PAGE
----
Thousands protested in two main towns of Pakistan’s Swat valley in northwestern Khyber Pakhtunkhwa province on Friday. Protestors took to the streets to denounce violence after reports that said Pakistani militants had increased their presence in the area. 

The TTP have carried out some of the bloodiest attacks inside Pakistan since 2007, including a 2014 assault on a school in which 134 students were killed. The group is not directly affiliated with the Afghan Taliban, but pledges allegiance to them. 

Pakistan military’s media wing, the Inter-Services Public Relations (ISPR) said in a statement that a misperception about the alleged presence of a large number of TTP’s armed members has been created on social media over the past couple of days.  

“After confirmation on ground, these reports have been found as grossly exaggerated and misleading,” the ISPR said. “Presence of a small number of armed men on a few mountain tops between Swat and Dir has been observed, located far away from the population,” it added.  

The military said that these individuals “sneaked in” from Afghanistan to resettle in their native areas, adding that security forces are keeping a close watch on their limited presence and movement in mountains.  

“Required measures are in place by all LEAs (law enforcement agencies) for the safety and security of the people of the adjoining areas,” it said.  

“Presence of militants anywhere will not be tolerated and they will be dealt with full use of force if required.” 

Swat Valley used to be a TTP bastion in 2009 before a military operation by Pakistan’s army drove them out, causing thousands of families in the region to be displaced.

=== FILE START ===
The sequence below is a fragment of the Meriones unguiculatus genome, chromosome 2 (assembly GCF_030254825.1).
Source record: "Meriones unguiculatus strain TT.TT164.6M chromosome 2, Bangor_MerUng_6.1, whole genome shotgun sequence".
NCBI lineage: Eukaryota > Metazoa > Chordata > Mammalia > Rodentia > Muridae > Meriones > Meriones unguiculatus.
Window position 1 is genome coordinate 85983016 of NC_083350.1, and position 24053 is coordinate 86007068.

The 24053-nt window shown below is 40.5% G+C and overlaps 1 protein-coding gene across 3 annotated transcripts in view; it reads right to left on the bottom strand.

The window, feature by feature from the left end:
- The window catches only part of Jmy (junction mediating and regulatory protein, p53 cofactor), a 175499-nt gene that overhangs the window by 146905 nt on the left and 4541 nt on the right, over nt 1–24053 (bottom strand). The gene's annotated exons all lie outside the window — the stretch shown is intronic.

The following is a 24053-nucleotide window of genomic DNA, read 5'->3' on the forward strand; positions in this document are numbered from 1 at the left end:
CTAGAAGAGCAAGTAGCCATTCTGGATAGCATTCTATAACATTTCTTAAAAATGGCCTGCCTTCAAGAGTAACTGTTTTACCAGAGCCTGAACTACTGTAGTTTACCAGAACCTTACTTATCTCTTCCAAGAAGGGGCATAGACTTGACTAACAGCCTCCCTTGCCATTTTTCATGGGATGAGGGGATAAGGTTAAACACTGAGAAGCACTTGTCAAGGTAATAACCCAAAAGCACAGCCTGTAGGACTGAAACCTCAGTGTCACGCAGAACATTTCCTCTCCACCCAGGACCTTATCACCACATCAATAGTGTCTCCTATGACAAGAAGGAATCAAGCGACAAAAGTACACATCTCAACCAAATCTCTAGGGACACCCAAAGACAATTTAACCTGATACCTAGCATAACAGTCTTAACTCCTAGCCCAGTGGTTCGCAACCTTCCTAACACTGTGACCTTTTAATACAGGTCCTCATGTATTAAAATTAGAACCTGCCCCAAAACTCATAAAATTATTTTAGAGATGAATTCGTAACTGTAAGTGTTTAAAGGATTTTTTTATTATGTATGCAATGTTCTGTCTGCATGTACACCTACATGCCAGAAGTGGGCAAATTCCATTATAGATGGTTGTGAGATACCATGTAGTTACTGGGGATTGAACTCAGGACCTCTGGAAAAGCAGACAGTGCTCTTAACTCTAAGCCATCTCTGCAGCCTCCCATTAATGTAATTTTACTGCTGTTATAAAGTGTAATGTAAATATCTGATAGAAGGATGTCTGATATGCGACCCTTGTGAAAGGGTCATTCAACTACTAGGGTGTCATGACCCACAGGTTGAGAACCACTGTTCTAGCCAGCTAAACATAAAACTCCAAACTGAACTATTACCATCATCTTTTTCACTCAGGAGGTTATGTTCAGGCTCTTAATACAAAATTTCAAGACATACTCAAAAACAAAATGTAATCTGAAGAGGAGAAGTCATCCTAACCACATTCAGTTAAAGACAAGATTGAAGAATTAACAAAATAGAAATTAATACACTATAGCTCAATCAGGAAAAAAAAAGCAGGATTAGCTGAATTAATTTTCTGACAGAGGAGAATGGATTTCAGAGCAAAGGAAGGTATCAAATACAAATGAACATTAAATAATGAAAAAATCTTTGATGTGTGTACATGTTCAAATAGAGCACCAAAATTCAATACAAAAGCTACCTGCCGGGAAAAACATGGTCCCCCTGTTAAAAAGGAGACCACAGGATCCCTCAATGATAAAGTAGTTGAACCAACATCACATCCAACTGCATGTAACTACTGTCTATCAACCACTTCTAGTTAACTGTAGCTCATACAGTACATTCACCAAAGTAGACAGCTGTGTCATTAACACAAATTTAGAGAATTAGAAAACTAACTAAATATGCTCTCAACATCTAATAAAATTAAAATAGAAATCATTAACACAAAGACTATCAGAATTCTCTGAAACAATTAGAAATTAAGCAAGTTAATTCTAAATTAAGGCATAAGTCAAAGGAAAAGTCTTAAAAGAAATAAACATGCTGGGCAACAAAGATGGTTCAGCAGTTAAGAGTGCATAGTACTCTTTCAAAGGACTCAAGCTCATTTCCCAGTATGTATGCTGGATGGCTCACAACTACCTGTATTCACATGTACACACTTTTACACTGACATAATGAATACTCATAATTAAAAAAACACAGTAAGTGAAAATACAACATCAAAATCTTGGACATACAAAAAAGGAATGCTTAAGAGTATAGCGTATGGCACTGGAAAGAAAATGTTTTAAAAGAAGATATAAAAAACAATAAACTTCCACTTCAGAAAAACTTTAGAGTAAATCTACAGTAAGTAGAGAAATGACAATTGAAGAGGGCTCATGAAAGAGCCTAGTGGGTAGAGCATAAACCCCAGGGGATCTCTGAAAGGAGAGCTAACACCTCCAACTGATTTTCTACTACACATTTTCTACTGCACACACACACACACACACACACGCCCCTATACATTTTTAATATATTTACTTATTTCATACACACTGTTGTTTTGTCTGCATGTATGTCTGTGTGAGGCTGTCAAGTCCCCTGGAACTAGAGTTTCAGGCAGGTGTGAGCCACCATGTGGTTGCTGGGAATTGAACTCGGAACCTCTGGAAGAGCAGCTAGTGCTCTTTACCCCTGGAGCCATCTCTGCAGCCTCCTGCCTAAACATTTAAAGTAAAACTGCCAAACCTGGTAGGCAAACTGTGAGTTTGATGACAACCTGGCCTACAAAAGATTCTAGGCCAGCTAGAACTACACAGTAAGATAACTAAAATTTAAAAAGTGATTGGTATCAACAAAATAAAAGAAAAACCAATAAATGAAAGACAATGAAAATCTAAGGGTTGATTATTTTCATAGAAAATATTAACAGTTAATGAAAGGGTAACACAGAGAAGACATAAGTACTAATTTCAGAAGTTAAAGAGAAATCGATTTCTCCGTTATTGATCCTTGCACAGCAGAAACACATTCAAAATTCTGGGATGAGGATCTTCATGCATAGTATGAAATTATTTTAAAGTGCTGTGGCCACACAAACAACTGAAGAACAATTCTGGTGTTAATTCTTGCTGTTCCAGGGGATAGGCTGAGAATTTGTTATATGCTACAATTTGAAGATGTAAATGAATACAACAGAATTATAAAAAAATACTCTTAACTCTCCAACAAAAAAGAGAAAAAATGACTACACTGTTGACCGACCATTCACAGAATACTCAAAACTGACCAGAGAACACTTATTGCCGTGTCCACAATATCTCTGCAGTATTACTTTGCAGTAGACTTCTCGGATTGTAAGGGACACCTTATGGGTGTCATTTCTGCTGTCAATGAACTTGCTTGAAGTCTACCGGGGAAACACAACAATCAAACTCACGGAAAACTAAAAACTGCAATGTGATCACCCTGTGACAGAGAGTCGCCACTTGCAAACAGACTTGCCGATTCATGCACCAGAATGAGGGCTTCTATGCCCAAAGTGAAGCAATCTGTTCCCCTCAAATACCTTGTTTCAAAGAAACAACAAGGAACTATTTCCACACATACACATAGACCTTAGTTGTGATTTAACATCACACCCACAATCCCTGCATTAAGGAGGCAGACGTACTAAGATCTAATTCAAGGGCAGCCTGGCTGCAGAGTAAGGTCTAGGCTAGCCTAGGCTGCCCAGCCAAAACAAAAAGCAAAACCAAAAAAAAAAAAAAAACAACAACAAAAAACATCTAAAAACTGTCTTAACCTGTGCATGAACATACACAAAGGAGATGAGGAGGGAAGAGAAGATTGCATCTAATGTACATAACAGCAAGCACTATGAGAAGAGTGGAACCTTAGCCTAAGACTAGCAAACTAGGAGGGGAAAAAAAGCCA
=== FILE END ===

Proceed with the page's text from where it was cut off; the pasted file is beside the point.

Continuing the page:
Monsoon death toll climbs to 188 in flood-ravaged southwestern Pakistan

Updated 13 August 2022

Monsoon death toll climbs to 188 in flood-ravaged southwestern Pakistan

  • Provincial disaster management authority reports six new deaths over last 24 hours
  • 582 people have died in rain-related incidents across Pakistan since mid-June

QUETTA: The death toll from rain-related incidents since the onset of monsoon season has killed at least 188 in Balochistan, authorities said on Saturday, as rains continue to lash the southwestern Pakistani province, triggering flash floods.

Monsoon rains have wreaked havoc in Pakistan since mid-June, killing at least 582 people. Balochistan, Pakistan’s largest province by size and its most impoverished one, has reported the highest number of casualties.  

The Provincial Disaster Management Authority (PDMA) recorded six new deaths in rain-relates incidents in the past 24 hours.

“Six more bodies were recovered in the last 24 hours in Balochistan’s Killa Abdullah and Lasbela districts who were swept away in flash floods due to heavy rains on Friday,” Meer Zia Langove, advisor to the chief minister on disaster management, told reporters in the provincial capital, Quetta.

PDMA Balochistan director general Naseer Khan Nasir said four out of Friday’s six deaths were recorded in Killa Abdullah district, where the victims were trying to cross a flooded road.

Many roads are impassable, and traffic has been suspended also on the Quetta-Karachi highway due to the overflowing of the Lunda River in the Lasbela district.

“Our teams are fully engaged with the National Highway Authority (NHA) to clear the roads. It will be opened for traffic in the next 24 hours,” Langove said.

“Twenty-six out of 34 districts in Balochistan are badly affected by monsoon rains and floods which destroyed 40,000 homes and crops cultivated on 500,000 acres of agricultural land.”

Last month, Prime Minister Shehbaz Sharif visited the province’s worst hit areas, ordered immediate aid for their residents, and set up a relief fund for flood victims.

According to Pakistan’s Meteorological Department (PMD), the coming week may bring even more torrential rains to the region.

“Flash floods are expected in Killa Saifullah, Loralai, Barkhan, Kohlu, Mosa Khel, Sherani, Sibbi, Bolan, Kalat Khuzdar Awaran, Turbat Panjgur and other cities of Balochistan,” the PMD said in a notification on Saturday.

Downpours are also forecast for the provinces of Punjab and Sindh province.